Glycoconjugate Journal

, Volume 34, Issue 4, pp 563–574 | Cite as

Probing the catalytic site of rabbit muscle glycogen phosphorylase using a series of specifically modified maltohexaose derivatives

  • Makoto Nakamura
  • Yasushi MakinoEmail author
  • Chika Takagi
  • Tohru Yamagaki
  • Masaaki Sato
Original Article


Glycogen phosphorylase (GP) is an allosteric enzyme whose catalytic site comprises six subsites (SG1, SG−1, SG−2, SG−3, SG−4, and SP) that are complementary to tandem five glucose residues and one inorganic phosphate molecule, respectively. In the catalysis of GP, the nonreducing-end glucose (Glc) of the maltooligosaccharide substrate binds to SG1 and is then phosphorolyzed to yield glucose 1-phosphate. In this study, we probed the catalytic site of rabbit muscle GP using pyridylaminated-maltohexaose (Glcα1–4Glcα1–4Glcα1–4Glcα1–4Glcα1–4GlcPA, where GlcPA = 1-deoxy-1-[(2-pyridyl)amino]-D-glucitol]; abbreviated as PA-0) and a series of specifically modified PA-0 derivatives (Glc m -AltNAc-Glc n -GlcPA, where m + n = 4 and AltNAc is 3-acetoamido-3-deoxy-D-altrose). PA-0 served as an efficient substrate for GP, whereas the other PA-0 derivatives were not as good as the PA-0, indicating that substrate recognition by all the SG1 SG−4 subsites was important for the catalysis of GP. By comparing the initial reaction rate toward the PA-0 derivatives (V derivative) with that toward PA-0 (V PA-0), we found that the value of V derivative/V PA-0 decreased significantly as the level of allosteric activation of GP increased. These results suggest that some conformational changes have taken place in the maltooligosaccharide-binding region of the GP catalytic site during allosteric regulation.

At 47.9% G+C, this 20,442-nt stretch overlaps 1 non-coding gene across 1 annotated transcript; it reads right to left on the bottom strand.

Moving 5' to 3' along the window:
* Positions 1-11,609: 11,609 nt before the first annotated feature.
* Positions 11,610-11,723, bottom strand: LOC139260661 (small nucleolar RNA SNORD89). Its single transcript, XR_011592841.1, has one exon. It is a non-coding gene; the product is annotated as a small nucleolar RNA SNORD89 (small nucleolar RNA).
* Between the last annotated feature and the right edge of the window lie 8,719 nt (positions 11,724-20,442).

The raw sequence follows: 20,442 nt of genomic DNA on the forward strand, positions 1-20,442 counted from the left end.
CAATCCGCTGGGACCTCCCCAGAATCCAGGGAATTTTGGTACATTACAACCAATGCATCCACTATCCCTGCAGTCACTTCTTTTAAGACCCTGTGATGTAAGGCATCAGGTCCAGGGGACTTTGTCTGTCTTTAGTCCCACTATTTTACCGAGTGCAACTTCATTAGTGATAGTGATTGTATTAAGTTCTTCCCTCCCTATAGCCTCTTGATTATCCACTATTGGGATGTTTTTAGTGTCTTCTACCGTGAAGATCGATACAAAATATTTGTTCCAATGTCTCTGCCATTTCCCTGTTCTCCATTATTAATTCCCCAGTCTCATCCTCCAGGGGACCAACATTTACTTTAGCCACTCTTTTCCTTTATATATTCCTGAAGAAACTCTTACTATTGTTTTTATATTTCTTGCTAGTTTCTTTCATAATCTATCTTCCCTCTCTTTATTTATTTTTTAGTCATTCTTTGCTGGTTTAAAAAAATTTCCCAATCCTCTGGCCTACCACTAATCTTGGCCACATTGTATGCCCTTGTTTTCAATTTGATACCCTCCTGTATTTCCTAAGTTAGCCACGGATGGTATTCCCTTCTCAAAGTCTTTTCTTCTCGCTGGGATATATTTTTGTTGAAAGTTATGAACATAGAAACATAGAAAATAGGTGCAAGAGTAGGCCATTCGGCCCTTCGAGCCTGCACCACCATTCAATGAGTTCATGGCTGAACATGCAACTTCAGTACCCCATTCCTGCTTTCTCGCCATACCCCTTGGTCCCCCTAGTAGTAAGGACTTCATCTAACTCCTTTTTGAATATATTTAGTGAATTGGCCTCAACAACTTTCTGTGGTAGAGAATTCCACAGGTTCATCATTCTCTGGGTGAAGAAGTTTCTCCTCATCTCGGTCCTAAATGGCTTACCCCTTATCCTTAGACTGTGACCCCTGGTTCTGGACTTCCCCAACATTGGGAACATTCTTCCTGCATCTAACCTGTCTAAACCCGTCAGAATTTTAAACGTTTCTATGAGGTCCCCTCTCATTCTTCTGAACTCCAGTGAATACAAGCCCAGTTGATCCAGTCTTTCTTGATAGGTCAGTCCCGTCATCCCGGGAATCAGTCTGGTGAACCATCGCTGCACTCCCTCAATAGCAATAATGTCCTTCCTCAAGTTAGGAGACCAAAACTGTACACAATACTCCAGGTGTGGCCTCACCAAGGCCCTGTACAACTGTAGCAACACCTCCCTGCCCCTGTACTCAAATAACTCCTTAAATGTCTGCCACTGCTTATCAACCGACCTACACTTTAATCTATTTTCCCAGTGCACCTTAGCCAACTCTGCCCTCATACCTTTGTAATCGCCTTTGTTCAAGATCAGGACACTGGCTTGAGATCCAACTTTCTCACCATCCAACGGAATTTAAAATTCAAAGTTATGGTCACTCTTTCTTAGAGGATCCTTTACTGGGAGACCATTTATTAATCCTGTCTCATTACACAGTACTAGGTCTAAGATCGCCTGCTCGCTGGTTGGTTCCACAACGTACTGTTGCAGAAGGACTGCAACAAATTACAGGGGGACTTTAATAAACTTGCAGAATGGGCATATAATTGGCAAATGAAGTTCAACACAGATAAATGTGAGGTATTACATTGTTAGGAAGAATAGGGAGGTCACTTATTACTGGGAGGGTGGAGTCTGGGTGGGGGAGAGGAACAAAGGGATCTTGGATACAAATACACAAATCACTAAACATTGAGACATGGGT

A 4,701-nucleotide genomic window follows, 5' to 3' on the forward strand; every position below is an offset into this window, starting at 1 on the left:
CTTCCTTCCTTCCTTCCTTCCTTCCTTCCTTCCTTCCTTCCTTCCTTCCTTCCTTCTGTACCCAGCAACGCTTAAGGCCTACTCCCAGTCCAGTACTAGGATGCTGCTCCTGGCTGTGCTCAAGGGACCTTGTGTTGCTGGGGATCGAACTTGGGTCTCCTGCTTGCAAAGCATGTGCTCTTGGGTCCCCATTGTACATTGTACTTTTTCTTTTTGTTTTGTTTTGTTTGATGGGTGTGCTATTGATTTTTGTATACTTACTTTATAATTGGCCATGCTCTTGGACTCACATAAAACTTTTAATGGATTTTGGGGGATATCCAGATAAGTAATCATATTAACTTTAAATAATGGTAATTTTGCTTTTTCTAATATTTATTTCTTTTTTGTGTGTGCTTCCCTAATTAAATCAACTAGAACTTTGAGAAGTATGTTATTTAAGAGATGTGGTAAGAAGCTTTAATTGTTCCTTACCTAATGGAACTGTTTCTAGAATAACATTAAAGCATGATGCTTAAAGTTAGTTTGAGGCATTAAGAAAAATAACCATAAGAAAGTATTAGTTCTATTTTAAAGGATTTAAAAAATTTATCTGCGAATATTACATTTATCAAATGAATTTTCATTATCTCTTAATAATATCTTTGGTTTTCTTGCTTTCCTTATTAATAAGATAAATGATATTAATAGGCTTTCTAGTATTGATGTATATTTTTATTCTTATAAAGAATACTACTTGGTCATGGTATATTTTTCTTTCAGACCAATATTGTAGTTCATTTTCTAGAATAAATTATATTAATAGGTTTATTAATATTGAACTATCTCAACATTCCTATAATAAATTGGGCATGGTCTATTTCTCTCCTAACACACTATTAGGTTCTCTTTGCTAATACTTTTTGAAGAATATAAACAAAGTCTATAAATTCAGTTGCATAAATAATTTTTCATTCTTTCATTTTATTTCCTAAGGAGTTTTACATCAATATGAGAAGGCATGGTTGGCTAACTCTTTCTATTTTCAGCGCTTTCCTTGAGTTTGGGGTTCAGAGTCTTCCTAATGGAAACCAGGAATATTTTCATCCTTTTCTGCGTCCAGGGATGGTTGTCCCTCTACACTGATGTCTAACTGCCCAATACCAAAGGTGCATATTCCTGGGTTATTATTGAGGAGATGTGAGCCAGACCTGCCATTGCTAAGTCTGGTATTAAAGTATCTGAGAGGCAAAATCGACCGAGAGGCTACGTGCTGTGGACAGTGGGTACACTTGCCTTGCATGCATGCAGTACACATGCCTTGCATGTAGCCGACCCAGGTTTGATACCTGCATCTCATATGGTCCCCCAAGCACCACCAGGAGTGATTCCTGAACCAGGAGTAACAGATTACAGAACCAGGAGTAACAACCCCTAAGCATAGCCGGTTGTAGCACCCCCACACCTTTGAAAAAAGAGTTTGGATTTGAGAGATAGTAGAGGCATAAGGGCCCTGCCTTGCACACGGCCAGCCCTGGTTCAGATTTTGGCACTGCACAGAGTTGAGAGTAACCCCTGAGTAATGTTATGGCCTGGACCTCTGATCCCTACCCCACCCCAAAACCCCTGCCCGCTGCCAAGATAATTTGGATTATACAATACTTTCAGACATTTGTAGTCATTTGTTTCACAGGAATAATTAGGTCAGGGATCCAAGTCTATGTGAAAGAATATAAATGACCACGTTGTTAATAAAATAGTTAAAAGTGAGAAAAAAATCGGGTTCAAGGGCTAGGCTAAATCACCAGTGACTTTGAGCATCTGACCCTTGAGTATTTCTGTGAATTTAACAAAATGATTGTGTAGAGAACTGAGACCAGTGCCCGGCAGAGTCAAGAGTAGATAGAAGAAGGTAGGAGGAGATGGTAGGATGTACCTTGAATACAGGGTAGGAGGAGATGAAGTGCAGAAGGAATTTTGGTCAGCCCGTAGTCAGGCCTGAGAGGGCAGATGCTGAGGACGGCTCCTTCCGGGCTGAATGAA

Glycogen Glycogen phosphorylase Modified maltooligosaccharide Pyridylamination Substrate recognition 









2,5-dihydroxybenzoic acid


Glycogen debranching enzyme




α-D-glucose 1-phosphate




Glycogen phosphorylase


High-performance liquid chromatography


Matrix-assisted laser desorption/ionization time-of-flight mass spectrometry


Molecular weight






Inorganic phosphate


Compliance with ethical standards

Conflict of interest

Authors declare no conflicts of interest.

Ethical approval

This article does not contain any studies with human participants or animals performed by any of the authors.


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Copyright information

© Springer Science+Business Media New York 2017

Authors and Affiliations

  1. 1.Department of Chemistry, Graduate School of ScienceOsaka Prefecture UniversityOsakaJapan
  2. 2.Bioorganic Research Institute, Suntory Foundation for Life SciencesKyotoJapan

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